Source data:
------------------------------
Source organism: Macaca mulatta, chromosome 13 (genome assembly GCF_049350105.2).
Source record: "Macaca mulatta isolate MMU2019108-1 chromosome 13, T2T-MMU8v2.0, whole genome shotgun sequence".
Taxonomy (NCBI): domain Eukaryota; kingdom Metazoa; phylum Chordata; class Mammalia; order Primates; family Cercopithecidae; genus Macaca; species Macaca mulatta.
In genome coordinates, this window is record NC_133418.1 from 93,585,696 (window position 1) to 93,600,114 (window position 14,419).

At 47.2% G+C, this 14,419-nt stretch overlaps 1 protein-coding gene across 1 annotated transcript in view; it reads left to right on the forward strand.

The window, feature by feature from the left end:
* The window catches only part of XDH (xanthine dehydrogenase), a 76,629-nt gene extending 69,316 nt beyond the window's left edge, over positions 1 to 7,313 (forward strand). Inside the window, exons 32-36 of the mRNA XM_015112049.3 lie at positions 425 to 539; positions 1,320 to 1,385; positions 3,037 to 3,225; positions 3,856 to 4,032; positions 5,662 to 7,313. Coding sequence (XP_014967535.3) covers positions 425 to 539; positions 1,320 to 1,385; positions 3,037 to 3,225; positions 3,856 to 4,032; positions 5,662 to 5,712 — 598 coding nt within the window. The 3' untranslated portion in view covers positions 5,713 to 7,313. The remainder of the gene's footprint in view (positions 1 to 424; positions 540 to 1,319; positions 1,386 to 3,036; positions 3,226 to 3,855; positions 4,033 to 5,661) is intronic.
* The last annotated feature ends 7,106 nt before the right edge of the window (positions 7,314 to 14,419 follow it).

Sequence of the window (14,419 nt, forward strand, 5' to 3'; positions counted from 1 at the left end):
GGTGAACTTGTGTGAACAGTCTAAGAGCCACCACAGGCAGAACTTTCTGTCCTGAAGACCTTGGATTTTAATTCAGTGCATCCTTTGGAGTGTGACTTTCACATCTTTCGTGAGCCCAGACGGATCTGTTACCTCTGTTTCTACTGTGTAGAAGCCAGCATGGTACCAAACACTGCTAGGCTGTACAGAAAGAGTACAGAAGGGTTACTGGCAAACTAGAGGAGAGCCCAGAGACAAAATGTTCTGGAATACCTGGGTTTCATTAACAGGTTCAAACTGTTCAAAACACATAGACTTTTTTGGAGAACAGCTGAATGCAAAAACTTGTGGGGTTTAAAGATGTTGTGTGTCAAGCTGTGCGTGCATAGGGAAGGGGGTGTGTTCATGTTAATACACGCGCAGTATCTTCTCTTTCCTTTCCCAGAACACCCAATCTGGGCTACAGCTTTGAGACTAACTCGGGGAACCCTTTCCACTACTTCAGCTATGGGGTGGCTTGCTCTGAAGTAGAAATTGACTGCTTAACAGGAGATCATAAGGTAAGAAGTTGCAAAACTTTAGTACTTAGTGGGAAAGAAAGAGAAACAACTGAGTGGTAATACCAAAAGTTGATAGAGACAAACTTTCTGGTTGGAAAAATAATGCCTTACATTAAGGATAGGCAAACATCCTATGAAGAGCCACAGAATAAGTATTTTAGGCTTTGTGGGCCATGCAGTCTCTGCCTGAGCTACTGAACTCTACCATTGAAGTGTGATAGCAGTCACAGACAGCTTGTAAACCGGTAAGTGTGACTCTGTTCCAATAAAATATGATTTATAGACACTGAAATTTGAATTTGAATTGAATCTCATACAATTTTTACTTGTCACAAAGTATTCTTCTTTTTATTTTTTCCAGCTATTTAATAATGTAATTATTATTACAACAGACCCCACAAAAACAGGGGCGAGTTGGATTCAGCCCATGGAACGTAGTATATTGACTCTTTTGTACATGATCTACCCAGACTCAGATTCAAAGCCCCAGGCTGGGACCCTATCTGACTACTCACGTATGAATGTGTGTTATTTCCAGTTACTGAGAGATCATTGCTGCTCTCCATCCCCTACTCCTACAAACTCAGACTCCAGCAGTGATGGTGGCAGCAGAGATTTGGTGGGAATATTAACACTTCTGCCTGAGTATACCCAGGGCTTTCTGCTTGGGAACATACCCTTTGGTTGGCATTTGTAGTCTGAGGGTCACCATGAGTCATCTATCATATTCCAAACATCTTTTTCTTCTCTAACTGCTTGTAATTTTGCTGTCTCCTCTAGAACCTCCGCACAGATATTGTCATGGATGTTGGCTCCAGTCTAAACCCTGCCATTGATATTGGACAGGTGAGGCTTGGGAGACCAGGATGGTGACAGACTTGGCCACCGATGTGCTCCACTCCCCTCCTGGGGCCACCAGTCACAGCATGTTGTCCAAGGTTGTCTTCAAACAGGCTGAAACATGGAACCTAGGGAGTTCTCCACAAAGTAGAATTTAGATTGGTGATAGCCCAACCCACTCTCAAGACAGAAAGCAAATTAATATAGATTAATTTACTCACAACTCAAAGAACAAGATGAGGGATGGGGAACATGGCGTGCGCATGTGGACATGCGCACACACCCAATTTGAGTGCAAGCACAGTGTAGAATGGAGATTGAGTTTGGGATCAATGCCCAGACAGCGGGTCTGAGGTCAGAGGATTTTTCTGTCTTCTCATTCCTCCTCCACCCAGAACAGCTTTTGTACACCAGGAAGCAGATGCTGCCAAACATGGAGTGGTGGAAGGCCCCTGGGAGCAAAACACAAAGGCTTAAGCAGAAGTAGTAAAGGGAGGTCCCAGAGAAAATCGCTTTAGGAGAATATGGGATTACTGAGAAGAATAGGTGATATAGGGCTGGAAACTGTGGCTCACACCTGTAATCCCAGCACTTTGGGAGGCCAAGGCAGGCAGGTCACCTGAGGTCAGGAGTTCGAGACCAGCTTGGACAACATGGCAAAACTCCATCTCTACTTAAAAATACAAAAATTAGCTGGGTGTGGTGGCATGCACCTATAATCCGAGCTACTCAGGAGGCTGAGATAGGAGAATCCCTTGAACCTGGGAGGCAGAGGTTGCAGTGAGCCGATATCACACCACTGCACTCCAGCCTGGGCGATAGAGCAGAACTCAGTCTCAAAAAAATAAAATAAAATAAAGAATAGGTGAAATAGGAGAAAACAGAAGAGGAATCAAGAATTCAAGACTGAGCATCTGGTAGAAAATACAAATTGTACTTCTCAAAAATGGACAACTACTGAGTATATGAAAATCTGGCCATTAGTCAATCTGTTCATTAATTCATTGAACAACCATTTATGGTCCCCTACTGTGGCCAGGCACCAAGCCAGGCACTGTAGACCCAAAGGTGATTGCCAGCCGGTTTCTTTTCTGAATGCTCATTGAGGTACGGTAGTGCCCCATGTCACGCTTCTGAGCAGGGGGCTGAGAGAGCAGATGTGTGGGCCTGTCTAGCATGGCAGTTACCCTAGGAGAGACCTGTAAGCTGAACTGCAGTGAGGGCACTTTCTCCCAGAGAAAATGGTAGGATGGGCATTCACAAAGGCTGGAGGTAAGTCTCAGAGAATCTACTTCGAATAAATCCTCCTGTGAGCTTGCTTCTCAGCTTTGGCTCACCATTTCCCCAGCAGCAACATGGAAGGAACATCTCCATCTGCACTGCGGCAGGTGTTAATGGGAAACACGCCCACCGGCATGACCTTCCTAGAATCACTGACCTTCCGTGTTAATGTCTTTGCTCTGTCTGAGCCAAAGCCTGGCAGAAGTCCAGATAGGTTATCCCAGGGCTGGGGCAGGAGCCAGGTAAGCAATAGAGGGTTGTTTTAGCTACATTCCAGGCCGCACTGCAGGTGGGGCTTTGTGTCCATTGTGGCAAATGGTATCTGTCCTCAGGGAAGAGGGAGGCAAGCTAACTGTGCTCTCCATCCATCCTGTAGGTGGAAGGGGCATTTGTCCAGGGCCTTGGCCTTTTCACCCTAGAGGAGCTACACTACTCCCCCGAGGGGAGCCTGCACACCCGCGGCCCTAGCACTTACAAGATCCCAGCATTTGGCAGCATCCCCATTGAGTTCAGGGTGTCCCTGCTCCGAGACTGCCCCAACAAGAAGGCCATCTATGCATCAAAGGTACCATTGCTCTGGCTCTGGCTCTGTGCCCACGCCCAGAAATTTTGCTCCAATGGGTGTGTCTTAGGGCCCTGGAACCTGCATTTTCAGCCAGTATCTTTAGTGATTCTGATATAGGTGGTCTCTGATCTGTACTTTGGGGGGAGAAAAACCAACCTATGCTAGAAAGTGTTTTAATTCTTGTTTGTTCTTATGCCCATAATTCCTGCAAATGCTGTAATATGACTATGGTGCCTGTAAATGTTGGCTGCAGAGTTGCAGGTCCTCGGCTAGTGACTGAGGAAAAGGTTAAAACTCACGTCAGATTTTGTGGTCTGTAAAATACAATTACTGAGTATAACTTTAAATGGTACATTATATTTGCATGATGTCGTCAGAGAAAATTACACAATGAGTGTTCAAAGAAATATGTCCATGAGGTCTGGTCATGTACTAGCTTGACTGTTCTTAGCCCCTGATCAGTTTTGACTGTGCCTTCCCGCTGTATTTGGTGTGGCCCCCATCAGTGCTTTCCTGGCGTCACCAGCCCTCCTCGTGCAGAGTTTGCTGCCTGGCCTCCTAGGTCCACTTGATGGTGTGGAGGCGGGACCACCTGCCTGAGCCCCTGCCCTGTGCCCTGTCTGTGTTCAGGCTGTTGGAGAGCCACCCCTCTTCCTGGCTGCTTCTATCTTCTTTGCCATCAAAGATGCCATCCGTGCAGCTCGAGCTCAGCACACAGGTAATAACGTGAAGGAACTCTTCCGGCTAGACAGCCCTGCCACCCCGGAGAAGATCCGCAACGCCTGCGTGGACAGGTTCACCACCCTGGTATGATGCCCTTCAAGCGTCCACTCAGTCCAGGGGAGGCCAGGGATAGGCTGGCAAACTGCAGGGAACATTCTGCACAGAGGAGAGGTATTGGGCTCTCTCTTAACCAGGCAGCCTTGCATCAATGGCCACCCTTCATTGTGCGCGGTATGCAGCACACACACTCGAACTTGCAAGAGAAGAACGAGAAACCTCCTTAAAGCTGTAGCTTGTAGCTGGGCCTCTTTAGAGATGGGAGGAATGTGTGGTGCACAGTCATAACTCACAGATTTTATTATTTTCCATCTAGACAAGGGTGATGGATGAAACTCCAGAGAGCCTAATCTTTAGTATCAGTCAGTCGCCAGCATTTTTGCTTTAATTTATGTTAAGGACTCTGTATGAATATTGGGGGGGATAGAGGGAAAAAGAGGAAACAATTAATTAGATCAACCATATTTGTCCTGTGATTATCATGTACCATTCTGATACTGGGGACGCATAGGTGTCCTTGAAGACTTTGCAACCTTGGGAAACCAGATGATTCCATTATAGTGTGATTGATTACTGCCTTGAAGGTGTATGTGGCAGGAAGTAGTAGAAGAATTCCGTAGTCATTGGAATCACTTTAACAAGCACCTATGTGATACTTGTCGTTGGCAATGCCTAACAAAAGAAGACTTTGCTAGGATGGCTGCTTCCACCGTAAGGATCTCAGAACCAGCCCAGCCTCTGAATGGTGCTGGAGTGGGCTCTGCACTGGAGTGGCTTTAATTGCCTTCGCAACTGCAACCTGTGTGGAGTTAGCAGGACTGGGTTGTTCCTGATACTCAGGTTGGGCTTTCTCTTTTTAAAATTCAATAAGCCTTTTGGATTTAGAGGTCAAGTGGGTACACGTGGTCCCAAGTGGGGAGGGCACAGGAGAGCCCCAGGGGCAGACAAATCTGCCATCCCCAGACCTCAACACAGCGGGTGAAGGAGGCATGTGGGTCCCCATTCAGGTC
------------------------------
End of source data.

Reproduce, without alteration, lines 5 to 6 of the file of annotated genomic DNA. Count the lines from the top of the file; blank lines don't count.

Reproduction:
At 47.2% G+C, this 14,419-nt stretch overlaps 1 protein-coding gene across 1 annotated transcript in view; it reads left to right on the forward strand.

The window, feature by feature from the left end: